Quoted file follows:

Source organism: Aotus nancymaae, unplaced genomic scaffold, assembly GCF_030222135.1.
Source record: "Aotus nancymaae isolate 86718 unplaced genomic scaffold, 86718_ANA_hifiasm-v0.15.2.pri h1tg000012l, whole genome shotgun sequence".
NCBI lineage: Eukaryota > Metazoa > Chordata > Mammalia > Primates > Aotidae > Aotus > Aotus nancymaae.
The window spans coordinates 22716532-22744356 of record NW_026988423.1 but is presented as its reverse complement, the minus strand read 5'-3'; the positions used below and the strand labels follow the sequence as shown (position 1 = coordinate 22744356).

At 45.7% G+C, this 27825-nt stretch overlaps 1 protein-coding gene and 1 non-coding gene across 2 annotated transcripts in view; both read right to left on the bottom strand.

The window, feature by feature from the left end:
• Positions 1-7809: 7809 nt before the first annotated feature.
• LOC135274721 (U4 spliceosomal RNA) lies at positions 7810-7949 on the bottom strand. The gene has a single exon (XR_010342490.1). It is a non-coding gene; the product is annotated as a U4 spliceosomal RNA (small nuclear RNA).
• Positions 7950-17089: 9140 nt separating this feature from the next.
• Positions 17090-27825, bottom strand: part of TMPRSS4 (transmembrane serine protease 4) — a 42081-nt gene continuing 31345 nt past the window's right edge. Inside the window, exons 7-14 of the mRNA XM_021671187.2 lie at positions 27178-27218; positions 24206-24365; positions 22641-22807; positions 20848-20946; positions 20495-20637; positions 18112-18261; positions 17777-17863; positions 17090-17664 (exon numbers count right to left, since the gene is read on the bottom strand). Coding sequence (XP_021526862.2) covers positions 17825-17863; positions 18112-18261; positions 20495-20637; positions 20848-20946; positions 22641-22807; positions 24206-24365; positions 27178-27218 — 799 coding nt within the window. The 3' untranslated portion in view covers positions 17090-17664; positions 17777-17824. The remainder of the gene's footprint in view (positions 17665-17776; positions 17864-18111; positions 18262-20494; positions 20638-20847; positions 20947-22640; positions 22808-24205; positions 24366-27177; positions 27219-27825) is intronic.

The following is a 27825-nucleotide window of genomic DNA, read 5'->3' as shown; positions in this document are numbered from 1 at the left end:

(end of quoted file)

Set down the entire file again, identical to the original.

Source organism: Aotus nancymaae, unplaced genomic scaffold, assembly GCF_030222135.1.
Source record: "Aotus nancymaae isolate 86718 unplaced genomic scaffold, 86718_ANA_hifiasm-v0.15.2.pri h1tg000012l, whole genome shotgun sequence".
NCBI lineage: Eukaryota > Metazoa > Chordata > Mammalia > Primates > Aotidae > Aotus > Aotus nancymaae.
The window spans coordinates 22716532-22744356 of record NW_026988423.1 but is presented as its reverse complement, the minus strand read 5'-3'; the positions used below and the strand labels follow the sequence as shown (position 1 = coordinate 22744356).

At 45.7% G+C, this 27825-nt stretch overlaps 1 protein-coding gene and 1 non-coding gene across 2 annotated transcripts in view; both read right to left on the bottom strand.

The window, feature by feature from the left end:
• Positions 1-7809: 7809 nt before the first annotated feature.
• LOC135274721 (U4 spliceosomal RNA) lies at positions 7810-7949 on the bottom strand. The gene has a single exon (XR_010342490.1). It is a non-coding gene; the product is annotated as a U4 spliceosomal RNA (small nuclear RNA).
• Positions 7950-17089: 9140 nt separating this feature from the next.
• Positions 17090-27825, bottom strand: part of TMPRSS4 (transmembrane serine protease 4) — a 42081-nt gene continuing 31345 nt past the window's right edge. Inside the window, exons 7-14 of the mRNA XM_021671187.2 lie at positions 27178-27218; positions 24206-24365; positions 22641-22807; positions 20848-20946; positions 20495-20637; positions 18112-18261; positions 17777-17863; positions 17090-17664 (exon numbers count right to left, since the gene is read on the bottom strand). Coding sequence (XP_021526862.2) covers positions 17825-17863; positions 18112-18261; positions 20495-20637; positions 20848-20946; positions 22641-22807; positions 24206-24365; positions 27178-27218 — 799 coding nt within the window. The 3' untranslated portion in view covers positions 17090-17664; positions 17777-17824. The remainder of the gene's footprint in view (positions 17665-17776; positions 17864-18111; positions 18262-20494; positions 20638-20847; positions 20947-22640; positions 22808-24205; positions 24366-27177; positions 27219-27825) is intronic.

The following is a 27825-nucleotide window of genomic DNA, read 5'->3' as shown; positions in this document are numbered from 1 at the left end: